Carbamazepine, a CYP3A4 inducer, reduced plasma concentrations of trazodone when coadministered. Patients should be closely monitored to see if there is a need for an increased dose of trazodone when taking both drugs (see Drug-Drug Interactions: CYP 3A4 Inhibitors and Inducers under Interactions).
Laboratory Tests: It is recommended that white blood cell and differential counts should be performed in patients who develop sore throat, fever or other signs of infection or blood dyscrasia. Trazodone should be discontinued if the white blood cell or absolute neutrophil count falls below normal.
Neurologic: Serotonin Syndrome: On rare occasions serotonin syndrome or neuroleptic malignant syndrome-like events have occurred in association with trazodone treatment, particularly when given in combination with other serotonergic or neuroleptic and antipsychotic drugs. As these syndromes may result in potentially life-threatening conditions, treatment with pms-TRAZODONE should be discontinued if patients develop a combination of symptoms possibly including hyperthermia, rigidity, myoclonus, autonomic instability with possible rapid fluctuations of vital signs and mental status changes (confusion, irritability, extreme agitation progressing to delirium and coma). Supportive symptomatic treatment should be initiated. Due to the risk of serotonergic syndrome or neuroleptic malignant syndrome, pms-TRAZODONE should not be used in combination with MAO inhibitors or serotonin precursors (such as L-tryptophan, oxitriptan) and should be used with caution in patients receiving other serotonergic drugs (e.g., triptans, lithium, tramadol, St. John's Wort, SSRIs, most tricyclic antidepressants) or neuroleptics/antipsychotics (see Drug-Drug Interactions: Serotonergic drugs under Interactions).
Seizures: Episodes of grand mal seizures have been reported in a small number of patients. The majority of these patients were already receiving anticonvulsant therapy for a seizure disorder. As with other antidepressants, pms-TRAZODONE should be introduced cautiously in patients who have a history of seizures or in patients with unstable epilepsy. Treatment should be discontinued in any patient who develops seizures or for whom there is an increase in seizure frequency.
Cognitive and motor disturbances: Trazodone may impair the mental or physical abilities required for performance of potentially hazardous tasks, such as operating an automobile or machinery. Patients should be cautioned not to engage in such activities until they are reasonably certain that pms-TRAZODONE does not affect them adversely.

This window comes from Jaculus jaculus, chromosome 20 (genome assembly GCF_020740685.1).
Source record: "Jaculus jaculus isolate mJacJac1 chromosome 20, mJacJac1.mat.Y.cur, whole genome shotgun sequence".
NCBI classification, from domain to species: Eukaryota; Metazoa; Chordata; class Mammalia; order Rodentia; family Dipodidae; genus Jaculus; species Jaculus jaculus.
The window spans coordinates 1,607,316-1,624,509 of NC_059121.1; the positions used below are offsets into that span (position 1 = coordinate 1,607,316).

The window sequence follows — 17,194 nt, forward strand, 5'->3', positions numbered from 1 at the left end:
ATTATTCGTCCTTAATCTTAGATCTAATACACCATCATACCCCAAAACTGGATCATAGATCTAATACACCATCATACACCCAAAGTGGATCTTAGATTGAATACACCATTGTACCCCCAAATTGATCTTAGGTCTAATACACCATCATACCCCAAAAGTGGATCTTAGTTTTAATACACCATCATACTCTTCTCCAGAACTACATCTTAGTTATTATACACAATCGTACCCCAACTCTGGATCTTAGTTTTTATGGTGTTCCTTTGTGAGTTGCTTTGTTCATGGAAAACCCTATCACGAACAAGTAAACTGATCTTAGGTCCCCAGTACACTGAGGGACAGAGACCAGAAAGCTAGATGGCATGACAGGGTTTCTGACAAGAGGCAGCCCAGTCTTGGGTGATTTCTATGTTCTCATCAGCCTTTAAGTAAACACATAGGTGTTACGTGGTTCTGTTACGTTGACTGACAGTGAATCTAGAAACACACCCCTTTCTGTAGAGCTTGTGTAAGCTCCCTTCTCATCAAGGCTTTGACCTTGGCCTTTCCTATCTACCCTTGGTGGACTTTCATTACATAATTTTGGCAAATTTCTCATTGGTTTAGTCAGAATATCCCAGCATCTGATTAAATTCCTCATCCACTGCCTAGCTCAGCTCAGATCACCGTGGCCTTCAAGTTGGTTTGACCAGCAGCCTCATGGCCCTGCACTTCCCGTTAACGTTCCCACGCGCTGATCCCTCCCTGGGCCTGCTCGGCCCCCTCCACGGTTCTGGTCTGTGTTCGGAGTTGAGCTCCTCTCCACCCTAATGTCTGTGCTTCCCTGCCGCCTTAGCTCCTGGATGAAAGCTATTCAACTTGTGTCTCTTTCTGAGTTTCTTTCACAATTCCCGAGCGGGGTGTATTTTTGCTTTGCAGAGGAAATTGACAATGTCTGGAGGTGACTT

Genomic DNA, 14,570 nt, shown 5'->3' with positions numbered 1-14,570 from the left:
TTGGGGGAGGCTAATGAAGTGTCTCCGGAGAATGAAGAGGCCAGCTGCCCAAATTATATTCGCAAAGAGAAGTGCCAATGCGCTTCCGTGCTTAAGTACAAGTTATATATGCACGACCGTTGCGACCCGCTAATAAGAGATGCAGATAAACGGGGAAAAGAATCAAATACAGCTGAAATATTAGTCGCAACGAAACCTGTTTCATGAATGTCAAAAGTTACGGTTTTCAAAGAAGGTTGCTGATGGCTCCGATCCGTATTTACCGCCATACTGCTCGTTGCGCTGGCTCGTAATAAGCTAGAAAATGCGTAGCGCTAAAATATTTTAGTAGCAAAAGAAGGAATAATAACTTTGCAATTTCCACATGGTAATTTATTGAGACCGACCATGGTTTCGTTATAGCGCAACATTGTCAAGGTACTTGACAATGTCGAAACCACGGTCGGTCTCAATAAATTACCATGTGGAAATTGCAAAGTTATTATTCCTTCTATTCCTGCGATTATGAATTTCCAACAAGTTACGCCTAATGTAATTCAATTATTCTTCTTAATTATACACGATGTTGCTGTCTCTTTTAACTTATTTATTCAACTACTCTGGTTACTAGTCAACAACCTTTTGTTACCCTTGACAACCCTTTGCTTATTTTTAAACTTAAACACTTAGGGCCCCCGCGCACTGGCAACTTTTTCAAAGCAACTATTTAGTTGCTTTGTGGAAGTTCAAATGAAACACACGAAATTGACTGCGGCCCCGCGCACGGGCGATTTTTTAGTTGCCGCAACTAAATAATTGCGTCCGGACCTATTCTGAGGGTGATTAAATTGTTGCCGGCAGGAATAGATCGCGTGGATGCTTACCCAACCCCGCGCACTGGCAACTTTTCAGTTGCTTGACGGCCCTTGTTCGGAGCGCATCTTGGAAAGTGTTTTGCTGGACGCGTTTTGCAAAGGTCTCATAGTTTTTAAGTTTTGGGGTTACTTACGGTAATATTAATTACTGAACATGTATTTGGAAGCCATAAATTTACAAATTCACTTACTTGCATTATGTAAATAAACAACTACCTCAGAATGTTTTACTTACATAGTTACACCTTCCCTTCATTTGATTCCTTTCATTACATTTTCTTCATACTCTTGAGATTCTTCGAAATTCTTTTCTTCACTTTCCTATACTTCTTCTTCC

CNS Depressants: Trazodone may enhance the response to alcohol and the effects of barbiturates and other CNS depressants and patients should be cautioned accordingly.
Psychiatric: Suicide: The possibility of a suicide attempt is inherent in major depressive disorder and may persist until significant remission occurs. Close supervision of patients should accompany initial drug therapy, and consideration should be given to the need for hospitalization of high risk patients. The risk of suicide attempt must be considered, especially in depressed patients; the smallest quantity of drug, consistent with good patient management, should be provided to reduce the risk of overdose with this drug (see Potential Association with Behavioural and Emotional Changes, Including Self-Harm as previously mentioned).
Activation of Mania/Hypomania: pms-TRAZODONE should be used with caution in patients with a history of mania/hypomania and should be discontinued in any patient entering a manic phase. Depression may be the initial presentation of bipolar disorder. Patients with bipolar disorder may be at an increased risk of experiencing manic episodes when treated with antidepressants alone. Therefore, the decision to initiate symptomatic treatment of depression should only be made after patients have been adequately assessed to determine if they are at risk for bipolar disorder.
Renal: Hyponatremia: Hyponatremia has been reported with the use of antidepressants, probably due to syndrome of inappropriate antidiuretic hormone secretion (SIADH). Elderly patients and patients taking diuretics or who are otherwise volume-depleted may be at greater risk of developing hyponatremia. Discontinuation of pms-TRAZODONE should be considered in patients with symptomatic hyponatremia and appropriate medical intervention should be instituted. Symptoms may include headache, difficulty concentrating, memory impairment, confusion, weakness, and unsteadiness, which may lead to falls.
Renal Impairment: pms-TRAZODONE has not been studied in patients with renal impairment and should be used with caution in this population.
Sexual Function/Reproduction: See Priapism as previously mentioned.
Use in Children: The safety and effectiveness of trazodone in children below the age of 18 have not been established. pms-TRAZODONE should not be used in that population.
Use in the Elderly: Trazodone should be used with caution in geriatric patients and lower initial and maintenance doses should be considered (see Recommended Dose and Dosage Adjustment: Geriatrics (>65 years of age) under Dosage & Administration).
Elderly patients receiving antidepressants may be at increased risk of clinically significant hyponatremia.